The fishing treaty between the United States and the Pacific islands has collapsed. For the first time in nearly 30 years, the American tuna fleet will not be authorized to fish in the western Pacific starting New Year’s day, this Friday.
The US government last week told the nearly 40 American purse seiners to halt fishing operations. The Forum Fisheries Agency (FFA) is not issuing licenses for the US fleet that have been routinely issued annually for the past 27 years according to the terms of a treaty with the US government.
Several of the fishing companies in the US purse seine fleet say they cannot or will not meet the payment due to the Forum Fisheries Agency this week. The US government has asked the FFA to “take back” 2,000 of the more than 5,000 days the US government and industry agreed to buy in August for 2016.
No payment by the US of its $17 million first quarter fishing fee will have a significant impact on all 17 FFA members, and particularly the eight Parties to the Nauru Agreement, including RMI, which receive the majority of the fishing day fees from the US fleet.
The FFA with the backing of PNA in early December told US officials it would not break the agreement reached last August and take back days already committed to the US fleet. “A deal is a deal,” said MIMRA Director Glen Joseph. “We said (in August) that the US doesn’t need so many fishing days, but they wanted more.” He said the FFA’s position is the agreement stands as is.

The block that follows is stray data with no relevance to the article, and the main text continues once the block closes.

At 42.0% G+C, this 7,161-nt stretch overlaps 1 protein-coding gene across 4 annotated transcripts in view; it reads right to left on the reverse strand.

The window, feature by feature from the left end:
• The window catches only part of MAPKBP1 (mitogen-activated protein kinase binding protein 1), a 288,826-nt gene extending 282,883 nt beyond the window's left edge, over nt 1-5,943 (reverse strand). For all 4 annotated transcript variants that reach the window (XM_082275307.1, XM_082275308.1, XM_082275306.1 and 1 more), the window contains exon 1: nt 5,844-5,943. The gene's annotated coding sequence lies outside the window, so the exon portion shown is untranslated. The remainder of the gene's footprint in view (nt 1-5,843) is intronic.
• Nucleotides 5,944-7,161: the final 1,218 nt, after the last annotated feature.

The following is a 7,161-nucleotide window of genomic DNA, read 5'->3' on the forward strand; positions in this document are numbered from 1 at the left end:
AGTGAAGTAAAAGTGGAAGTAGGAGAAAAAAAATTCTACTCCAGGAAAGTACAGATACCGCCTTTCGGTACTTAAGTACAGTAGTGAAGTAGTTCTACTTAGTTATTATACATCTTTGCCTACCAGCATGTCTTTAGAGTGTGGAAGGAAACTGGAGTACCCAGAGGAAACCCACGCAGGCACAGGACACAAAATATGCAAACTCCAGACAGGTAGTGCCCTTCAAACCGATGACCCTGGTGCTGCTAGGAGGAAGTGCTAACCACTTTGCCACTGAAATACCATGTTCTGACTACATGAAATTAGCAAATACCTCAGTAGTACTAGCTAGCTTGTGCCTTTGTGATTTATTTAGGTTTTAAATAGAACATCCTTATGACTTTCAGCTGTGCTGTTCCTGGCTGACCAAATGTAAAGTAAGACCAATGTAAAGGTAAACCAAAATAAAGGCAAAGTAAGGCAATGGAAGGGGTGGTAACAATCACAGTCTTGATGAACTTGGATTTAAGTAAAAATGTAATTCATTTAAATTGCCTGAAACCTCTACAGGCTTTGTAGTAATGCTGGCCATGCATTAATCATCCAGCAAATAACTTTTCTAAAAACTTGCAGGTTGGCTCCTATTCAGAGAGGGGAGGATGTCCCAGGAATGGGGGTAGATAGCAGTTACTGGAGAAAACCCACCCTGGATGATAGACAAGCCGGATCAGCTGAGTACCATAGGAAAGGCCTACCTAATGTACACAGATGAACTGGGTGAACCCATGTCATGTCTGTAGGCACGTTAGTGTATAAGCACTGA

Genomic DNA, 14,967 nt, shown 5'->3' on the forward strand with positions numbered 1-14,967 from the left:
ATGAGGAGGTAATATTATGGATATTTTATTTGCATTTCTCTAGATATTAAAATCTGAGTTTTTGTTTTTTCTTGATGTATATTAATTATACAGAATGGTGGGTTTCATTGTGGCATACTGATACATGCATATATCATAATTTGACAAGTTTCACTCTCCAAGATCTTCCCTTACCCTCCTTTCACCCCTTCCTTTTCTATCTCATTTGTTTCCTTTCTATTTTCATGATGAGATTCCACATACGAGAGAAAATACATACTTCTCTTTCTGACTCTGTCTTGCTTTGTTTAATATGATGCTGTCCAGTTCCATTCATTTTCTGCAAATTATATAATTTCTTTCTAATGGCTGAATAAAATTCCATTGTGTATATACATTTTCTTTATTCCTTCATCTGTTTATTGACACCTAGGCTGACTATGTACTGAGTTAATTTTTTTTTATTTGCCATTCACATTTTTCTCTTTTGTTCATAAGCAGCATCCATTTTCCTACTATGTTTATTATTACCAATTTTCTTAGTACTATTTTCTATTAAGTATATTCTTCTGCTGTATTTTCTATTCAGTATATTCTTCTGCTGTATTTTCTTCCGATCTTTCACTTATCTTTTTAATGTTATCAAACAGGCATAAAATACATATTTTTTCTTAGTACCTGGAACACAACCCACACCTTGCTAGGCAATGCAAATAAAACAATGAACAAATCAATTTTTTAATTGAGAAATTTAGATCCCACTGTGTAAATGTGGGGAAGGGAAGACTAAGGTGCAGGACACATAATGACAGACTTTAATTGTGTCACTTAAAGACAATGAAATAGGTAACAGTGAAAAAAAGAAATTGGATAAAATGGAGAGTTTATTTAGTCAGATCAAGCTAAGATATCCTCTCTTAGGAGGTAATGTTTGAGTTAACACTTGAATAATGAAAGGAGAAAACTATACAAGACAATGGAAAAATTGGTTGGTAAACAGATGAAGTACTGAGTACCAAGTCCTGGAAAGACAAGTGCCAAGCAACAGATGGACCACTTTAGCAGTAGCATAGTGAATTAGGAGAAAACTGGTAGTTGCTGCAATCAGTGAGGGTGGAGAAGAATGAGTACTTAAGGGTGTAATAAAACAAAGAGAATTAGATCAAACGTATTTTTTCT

Can PNA members make up the loss of several million dollars of anticipated US revenue that they have already budgeted and planned for? asked Joseph. “I don’t know,” he said. “It’s not fair to be asked to make up this shortfall (when the agreement was already in place).”
One US fishing firm said it is willing to pay the share due for its boats to keep fishing. But the FFA nations are not agreeing to a piecemeal approach to allow some US boats to fish.
A key factor in the mix is the collapse of world market skipjack tuna prices, which are currently below $1,000 per ton, in part due to over-supply. Two years ago, the price of skipjack peaked at $2,300 a ton.
There were 34 purse seiners in Port Majuro Wednesday — eight of which were US fleet — and eight transshipment carriers in the lagoon.
Read more about this in the January 1, 2016 edition of the Marshall Islands Journal.